Integrity on Wall Street? Ha!
By Dian Vujovich
Trust counts in the financial world big time. But is it alive and well on Wall Street today? Not really if you believe the results of one survey.
According to a recent survey of Chartered Financial Analysts (CFAs)—they’re those well-educated folks who often sell you product and manage your money— concerns have surfaced about ethics and integrity in today’s market place.
During the first quarter of this year, some 2000 CFAs participated in the 2009 Financial Market Integrity Index (FMI) survey. The purpose of the survey, (the CFA Institute sponsors it), was to gauge things like the levels of integrity, the ethics of market participants and the effectiveness of market systems in six different markets around the globe.
When comparing last year’s results related to the United States with this year’s, a couple of things become clear. First, ratings for corporate boards and corporate executives dropped the most from 2008 to 2009. Second, only 49 percent of in-market respondents would recommend investing in U.S. markets (in 2008 it was 68 percent). Those outside the United States rated regulatory and investor protections lower this year than they did in 2008. Finally, a large number of them seemed to have lost faith in America’s market systems.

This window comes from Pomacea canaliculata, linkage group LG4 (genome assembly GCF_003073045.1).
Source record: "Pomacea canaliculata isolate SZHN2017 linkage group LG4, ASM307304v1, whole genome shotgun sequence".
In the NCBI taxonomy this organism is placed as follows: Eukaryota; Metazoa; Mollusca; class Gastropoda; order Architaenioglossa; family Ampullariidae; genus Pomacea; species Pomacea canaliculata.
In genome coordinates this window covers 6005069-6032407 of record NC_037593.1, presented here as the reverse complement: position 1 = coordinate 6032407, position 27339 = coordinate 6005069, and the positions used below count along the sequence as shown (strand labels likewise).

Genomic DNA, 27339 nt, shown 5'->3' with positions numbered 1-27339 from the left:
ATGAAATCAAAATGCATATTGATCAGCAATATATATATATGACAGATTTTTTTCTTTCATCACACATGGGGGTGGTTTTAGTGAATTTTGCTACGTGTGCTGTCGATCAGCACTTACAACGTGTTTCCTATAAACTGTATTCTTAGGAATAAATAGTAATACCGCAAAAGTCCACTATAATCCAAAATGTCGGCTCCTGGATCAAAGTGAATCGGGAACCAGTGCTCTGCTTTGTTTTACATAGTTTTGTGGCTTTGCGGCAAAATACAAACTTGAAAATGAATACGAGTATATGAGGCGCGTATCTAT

But wait, there’s more.
When it came to rating ethical behavior of U.S. money managers —like buy-side analysts, hedge fund managers and everyone else in between– the results weren’t exactly pretty either: The group that lost the most ground from 2008 to 2009 again were those sitting on corporate boards of public companies; hedge fund managers’ ethical behaviors scored the lowest in the lot; and pension fund managers the highest.
Write-in responses blasted the compensation structures of board members and executive management. One respondent wrote: “Public companies seem to be run for the benefit of management not shareholders. Management almost always acts as if they are the company. Directors fail in their fiduciary duties to shareholders. Management is more interested in managing larger companies, making themselves more important and wealthier at the expense of shareholders.”
So what’s an investor to do?
Don’t be a pansy. Wall Street needs your money to survive and so do you. So along with making sure you’ve investigated the qualifications of the financial pros you’re working with, and clearly understand the ins and outs of the investments you’ve made, write the president, chairman of the board and COO of the companies you’re a shareholder of. And the SEC, members of Congress or your state representatives and let them know that you’ll happily take your money out of the market if the shenanigans that have given various companies and Wall Street a bad name lately aren’t cleaned up. After all, money hidden at home lasts a lot longer than money stolen by people wearing suits.
To read more articles, please visit the column archive.